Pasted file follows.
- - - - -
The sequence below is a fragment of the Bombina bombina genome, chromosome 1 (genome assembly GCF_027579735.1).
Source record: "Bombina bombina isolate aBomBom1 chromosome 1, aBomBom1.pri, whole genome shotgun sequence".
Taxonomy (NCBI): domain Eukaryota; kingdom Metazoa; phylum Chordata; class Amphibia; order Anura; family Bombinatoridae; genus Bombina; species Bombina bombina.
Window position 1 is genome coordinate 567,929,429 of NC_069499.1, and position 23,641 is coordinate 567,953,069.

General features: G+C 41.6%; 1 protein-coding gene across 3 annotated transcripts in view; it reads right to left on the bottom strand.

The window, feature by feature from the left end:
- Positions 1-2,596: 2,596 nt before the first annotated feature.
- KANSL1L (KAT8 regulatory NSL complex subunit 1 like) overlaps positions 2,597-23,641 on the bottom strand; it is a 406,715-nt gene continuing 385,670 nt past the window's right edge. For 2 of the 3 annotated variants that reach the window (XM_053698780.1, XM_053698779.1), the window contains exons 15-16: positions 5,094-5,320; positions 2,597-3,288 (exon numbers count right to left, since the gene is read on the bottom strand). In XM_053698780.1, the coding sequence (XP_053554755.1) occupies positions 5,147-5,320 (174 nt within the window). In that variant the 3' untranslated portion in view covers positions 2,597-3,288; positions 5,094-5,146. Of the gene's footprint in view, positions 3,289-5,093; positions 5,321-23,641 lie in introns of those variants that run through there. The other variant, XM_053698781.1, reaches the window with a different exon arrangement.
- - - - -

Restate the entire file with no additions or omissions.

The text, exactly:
The sequence below is a fragment of the Bombina bombina genome, chromosome 1 (genome assembly GCF_027579735.1).
Source record: "Bombina bombina isolate aBomBom1 chromosome 1, aBomBom1.pri, whole genome shotgun sequence".
Taxonomy (NCBI): domain Eukaryota; kingdom Metazoa; phylum Chordata; class Amphibia; order Anura; family Bombinatoridae; genus Bombina; species Bombina bombina.
Window position 1 is genome coordinate 567,929,429 of NC_069499.1, and position 23,641 is coordinate 567,953,069.

General features: G+C 41.6%; 1 protein-coding gene across 3 annotated transcripts in view; it reads right to left on the bottom strand.

The window, feature by feature from the left end:
- Positions 1-2,596: 2,596 nt before the first annotated feature.
- KANSL1L (KAT8 regulatory NSL complex subunit 1 like) overlaps positions 2,597-23,641 on the bottom strand; it is a 406,715-nt gene continuing 385,670 nt past the window's right edge. For 2 of the 3 annotated variants that reach the window (XM_053698780.1, XM_053698779.1), the window contains exons 15-16: positions 5,094-5,320; positions 2,597-3,288 (exon numbers count right to left, since the gene is read on the bottom strand). In XM_053698780.1, the coding sequence (XP_053554755.1) occupies positions 5,147-5,320 (174 nt within the window). In that variant the 3' untranslated portion in view covers positions 2,597-3,288; positions 5,094-5,146. Of the gene's footprint in view, positions 3,289-5,093; positions 5,321-23,641 lie in introns of those variants that run through there. The other variant, XM_053698781.1, reaches the window with a different exon arrangement.